LOUISVILLE, Ky. (AP) — After Louisville finished atop college basketball this season, forwards Montrezl Harrell and Luke Hancock set their sights even higher: taking on the world.
Harrell, a rising sophomore, earned a gold medal when USA Basketball defeated Serbia 82-68 on July 7 in the title game of the FIBA Under 19 World Championship in Prague, Czech Republic.
Hancock, the Most Outstanding Player of the 2013 Final Four, was a member of the USA Basketball's World University Games team that finished ninth in the international competition that concluded earlier this week in Kazan, Russia.
Hancock was also the official flag bearer for the U.S. delegation in the July 6 opening ceremonies. He was chosen from more than 280 athletes competing in 18 sports.
"I was pretty honored," Hancock said of being chosen by his countrymen. "It kind of set me back a little bit. I'll never forget that one for the rest of my life, for sure."
Now the pair has returned home and will look to use the tough competition this summer as a springboard in defending the Cardinals' third national title.
"Most guys in the summertime are doing their workout in the morning and getting their shots up or playing pickup in the afternoon," said Hancock. "But I'm going to Colorado to play two-a-days against some of the best college players in the country."
After making the 12-man roster that included Creighton's Doug McDermott, Michigan State's Adreian Payne and Indiana's Yogi Ferrell and Will Sheehey in Colorado Springs, Hancock had his best game in a 94-85 loss that knocked the U.S. out of medal contention. Hancock had a game-high 27 points, hitting 5 of 6 of his three-pointers, and averaged nearly 11 points a game for the U.S.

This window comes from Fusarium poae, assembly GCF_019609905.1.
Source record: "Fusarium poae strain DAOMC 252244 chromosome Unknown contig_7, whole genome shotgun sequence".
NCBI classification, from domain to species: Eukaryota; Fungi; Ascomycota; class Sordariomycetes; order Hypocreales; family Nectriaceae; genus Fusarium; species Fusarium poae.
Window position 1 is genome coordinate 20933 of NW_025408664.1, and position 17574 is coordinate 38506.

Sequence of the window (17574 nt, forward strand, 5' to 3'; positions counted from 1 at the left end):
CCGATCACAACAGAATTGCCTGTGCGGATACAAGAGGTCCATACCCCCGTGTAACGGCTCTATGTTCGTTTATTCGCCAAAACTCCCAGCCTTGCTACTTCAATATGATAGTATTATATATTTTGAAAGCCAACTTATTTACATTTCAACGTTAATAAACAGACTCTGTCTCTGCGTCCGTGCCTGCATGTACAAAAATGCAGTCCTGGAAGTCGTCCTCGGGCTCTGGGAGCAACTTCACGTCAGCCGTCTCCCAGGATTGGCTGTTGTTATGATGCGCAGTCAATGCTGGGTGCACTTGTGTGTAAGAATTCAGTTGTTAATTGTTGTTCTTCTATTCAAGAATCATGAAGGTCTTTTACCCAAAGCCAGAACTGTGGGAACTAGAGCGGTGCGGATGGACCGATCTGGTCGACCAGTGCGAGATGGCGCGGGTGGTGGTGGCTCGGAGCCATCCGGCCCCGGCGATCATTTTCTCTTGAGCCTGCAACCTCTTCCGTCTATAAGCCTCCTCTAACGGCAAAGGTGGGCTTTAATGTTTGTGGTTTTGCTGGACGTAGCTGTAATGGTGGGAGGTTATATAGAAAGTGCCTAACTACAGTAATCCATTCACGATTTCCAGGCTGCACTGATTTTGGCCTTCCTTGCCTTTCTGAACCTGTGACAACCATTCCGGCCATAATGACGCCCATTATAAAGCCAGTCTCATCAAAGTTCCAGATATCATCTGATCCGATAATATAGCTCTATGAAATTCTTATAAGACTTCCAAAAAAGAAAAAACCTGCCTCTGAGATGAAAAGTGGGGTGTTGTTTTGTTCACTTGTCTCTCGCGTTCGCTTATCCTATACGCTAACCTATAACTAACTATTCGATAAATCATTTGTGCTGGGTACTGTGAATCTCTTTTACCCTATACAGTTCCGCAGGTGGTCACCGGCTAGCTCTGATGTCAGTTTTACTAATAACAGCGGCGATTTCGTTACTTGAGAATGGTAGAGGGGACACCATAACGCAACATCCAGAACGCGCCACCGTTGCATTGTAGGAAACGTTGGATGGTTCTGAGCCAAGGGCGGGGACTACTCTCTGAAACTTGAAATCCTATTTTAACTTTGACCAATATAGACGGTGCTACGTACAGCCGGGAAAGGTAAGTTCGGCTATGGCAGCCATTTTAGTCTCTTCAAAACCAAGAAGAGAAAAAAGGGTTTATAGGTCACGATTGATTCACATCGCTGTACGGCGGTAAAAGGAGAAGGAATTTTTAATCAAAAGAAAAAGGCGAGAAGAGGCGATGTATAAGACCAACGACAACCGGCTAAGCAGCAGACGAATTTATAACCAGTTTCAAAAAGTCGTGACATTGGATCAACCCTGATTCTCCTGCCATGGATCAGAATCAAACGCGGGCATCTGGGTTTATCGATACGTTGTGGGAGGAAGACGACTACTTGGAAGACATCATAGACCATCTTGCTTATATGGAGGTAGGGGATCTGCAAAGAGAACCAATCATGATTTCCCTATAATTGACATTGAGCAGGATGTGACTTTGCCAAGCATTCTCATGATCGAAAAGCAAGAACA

"I feel like they have a lot of NBA guys," Hancock said of the Canadian squad that finished fourth. "I feel like our team had a bunch. Just that level of competition is not what you're going to see usually in the summer."
For Harrell, it was his second gold medal for the U.S. after winning last year's Under 18 tournament in Brazil. This year he took a more prominent role, starting all nine games and scoring a team-high 17 points in the championship. He averaged 10 points a game and shot 58 percent from the field.
That bigger role extended to leadership when Harrell called out his U.S. teammates who were late for workouts, telling them not to let it happen again.
"I kind of felt like if this was my own team I would have said the same thing," he said.
Harrell will be expected to take on a leadership role in his second year for the Cardinals. He "really didn't have that much responsibility" playing behind power forward Chane Behanan last year, he said, but with center Gorgui Dieng gone to the NBA he's been working on his rebounding and shooting range since returning home.
"We accomplished our goal, won the national championship, but that's not where it stops with me," Harrell said. "I want to take my game to the next level. I just kind of felt like I should get back in the gym and keep working."
Harrell and Hancock will have another chance to savor their 2013 accomplishments on Tuesday when President Barack Obama honors Louisville at the White House.
Both players said they are most looking forward to meeting and talking with the president but Hancock joked he's got a good question ready for the most powerful man in the world and noted basketball fan.
"I'm ready to ask him why he didn't pick us," Hancock said with a smile. "I'm excited. The whole team is excited. Everybody's a little giddy, I guess."